A sense of ease and grace is possible as one journey through the dying experience. Sometimes, individuals experience a renewed sense of humor.  There is no scientific explanation for this renewed humor that emerges, however, it may be explained as a protective method, the heart’s self-healing mechanism. The healing is soul protection through nature’s way of easing the pain of an inevitable end with humor.

Maintaining a sense of humor throughout life is beneficial in many ways. Humor helps us flow easier through life’s trials and tribulations, releasing us from the need to control and resist things so much. It helps to not take each thing that happens so seriously.  My own father was a particularly great example of maintaining his sense of humor right to the very end. Throughout his life, he had always been known for his great sense of humor. To the very end of his life he continued to be humorous, keeping us all entertained with his jokes, quips, and wit, making myself, and my siblings, laugh until we cried. He knew he was approaching his human end, yet, it seems he no longer cared it was an end because the humor and laughter made it feel as if living through laughter would never end.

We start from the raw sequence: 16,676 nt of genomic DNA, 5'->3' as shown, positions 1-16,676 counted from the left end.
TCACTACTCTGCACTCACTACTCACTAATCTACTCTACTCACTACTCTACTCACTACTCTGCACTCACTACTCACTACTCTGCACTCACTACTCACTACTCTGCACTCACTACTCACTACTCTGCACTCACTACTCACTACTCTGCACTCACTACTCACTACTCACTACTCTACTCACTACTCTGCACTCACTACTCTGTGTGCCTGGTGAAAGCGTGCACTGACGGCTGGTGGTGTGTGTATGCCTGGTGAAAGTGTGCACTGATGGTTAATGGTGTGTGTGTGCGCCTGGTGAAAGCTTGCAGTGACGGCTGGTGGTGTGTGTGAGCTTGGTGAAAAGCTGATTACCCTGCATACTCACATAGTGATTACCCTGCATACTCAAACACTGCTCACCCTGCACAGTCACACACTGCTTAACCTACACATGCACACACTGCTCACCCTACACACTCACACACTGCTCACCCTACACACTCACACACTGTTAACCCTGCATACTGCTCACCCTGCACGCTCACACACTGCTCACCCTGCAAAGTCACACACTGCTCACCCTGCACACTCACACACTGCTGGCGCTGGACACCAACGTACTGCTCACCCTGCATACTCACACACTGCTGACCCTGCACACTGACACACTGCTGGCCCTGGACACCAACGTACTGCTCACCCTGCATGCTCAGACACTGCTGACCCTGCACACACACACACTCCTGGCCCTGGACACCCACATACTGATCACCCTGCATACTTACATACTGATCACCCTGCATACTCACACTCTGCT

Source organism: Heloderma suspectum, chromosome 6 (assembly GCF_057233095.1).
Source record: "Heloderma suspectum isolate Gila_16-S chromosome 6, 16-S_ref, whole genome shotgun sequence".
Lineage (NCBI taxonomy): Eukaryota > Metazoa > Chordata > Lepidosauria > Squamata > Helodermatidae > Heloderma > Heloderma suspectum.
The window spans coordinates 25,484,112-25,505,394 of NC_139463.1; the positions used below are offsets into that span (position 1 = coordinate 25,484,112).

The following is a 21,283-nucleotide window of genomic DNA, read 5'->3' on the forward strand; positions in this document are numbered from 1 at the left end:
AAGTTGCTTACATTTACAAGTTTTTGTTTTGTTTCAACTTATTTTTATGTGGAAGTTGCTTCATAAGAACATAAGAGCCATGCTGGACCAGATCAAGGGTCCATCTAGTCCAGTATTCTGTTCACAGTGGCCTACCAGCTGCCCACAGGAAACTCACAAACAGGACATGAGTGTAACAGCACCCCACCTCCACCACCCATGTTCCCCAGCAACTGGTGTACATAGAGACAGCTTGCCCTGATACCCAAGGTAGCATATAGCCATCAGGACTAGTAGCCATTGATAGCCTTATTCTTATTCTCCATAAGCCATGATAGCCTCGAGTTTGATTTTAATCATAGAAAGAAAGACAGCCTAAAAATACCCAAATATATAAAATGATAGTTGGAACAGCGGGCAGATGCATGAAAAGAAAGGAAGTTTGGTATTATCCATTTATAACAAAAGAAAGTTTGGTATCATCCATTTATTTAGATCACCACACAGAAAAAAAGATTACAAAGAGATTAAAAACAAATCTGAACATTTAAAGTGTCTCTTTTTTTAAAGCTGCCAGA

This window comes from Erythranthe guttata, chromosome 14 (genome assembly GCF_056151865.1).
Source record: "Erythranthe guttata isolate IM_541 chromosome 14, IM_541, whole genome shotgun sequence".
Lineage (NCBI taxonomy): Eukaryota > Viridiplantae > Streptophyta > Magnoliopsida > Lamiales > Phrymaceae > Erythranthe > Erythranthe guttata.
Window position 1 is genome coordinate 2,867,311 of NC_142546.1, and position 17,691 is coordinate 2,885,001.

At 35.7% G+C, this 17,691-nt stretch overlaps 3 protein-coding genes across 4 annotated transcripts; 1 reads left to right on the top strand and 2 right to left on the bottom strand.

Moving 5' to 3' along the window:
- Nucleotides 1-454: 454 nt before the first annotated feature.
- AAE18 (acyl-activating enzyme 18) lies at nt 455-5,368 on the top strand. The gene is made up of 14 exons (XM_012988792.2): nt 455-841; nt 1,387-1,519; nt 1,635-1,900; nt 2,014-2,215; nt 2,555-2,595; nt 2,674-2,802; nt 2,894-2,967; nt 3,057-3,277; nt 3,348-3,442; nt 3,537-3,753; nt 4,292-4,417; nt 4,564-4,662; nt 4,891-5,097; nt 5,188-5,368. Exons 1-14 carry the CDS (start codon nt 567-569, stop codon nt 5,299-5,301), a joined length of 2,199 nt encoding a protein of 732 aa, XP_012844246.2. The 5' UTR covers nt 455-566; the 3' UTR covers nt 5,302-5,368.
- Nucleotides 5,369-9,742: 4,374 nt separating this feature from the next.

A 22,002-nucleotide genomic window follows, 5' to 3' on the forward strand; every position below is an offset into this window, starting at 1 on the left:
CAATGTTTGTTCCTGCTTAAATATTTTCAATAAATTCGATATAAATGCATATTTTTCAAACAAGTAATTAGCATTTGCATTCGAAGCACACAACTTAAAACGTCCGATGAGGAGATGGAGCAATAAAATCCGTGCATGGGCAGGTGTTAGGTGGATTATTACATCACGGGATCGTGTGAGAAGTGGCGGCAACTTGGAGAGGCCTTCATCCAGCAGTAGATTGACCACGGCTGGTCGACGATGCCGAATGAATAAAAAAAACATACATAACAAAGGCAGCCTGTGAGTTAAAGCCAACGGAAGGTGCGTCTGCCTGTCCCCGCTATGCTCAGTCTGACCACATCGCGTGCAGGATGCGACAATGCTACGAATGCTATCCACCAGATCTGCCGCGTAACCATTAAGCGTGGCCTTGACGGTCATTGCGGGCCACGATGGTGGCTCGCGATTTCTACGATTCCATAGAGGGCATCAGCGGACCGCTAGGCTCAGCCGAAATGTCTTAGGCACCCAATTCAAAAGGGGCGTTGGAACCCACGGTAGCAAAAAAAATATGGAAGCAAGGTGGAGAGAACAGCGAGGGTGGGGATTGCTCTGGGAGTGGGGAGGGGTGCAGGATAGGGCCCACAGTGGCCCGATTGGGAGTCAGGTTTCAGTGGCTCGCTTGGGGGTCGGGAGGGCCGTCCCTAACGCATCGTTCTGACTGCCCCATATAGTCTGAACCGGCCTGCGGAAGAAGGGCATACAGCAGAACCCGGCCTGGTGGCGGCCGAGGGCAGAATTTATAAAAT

The habit of laughter can also be quite curative.  Laughter yoga, hasyayoga, is based on this principle. It was developed as an exercise routine by physician Madan Kataria, who wrote about the practice in his 2002 book Laugh For No Reason. [1]  A few scientific studies have indicated that Laughter Yoga may potentially have some medically beneficial cardiovascular effects and mood.[2]  A study by Oxford University found that pain thresholds are “significantly higher” after laughter.  These results were compared to the control condition, and the result was determined to be due to laughter itself. The study also suggested that Laughter produced an “endorphin-mediated opiate effect”. [3]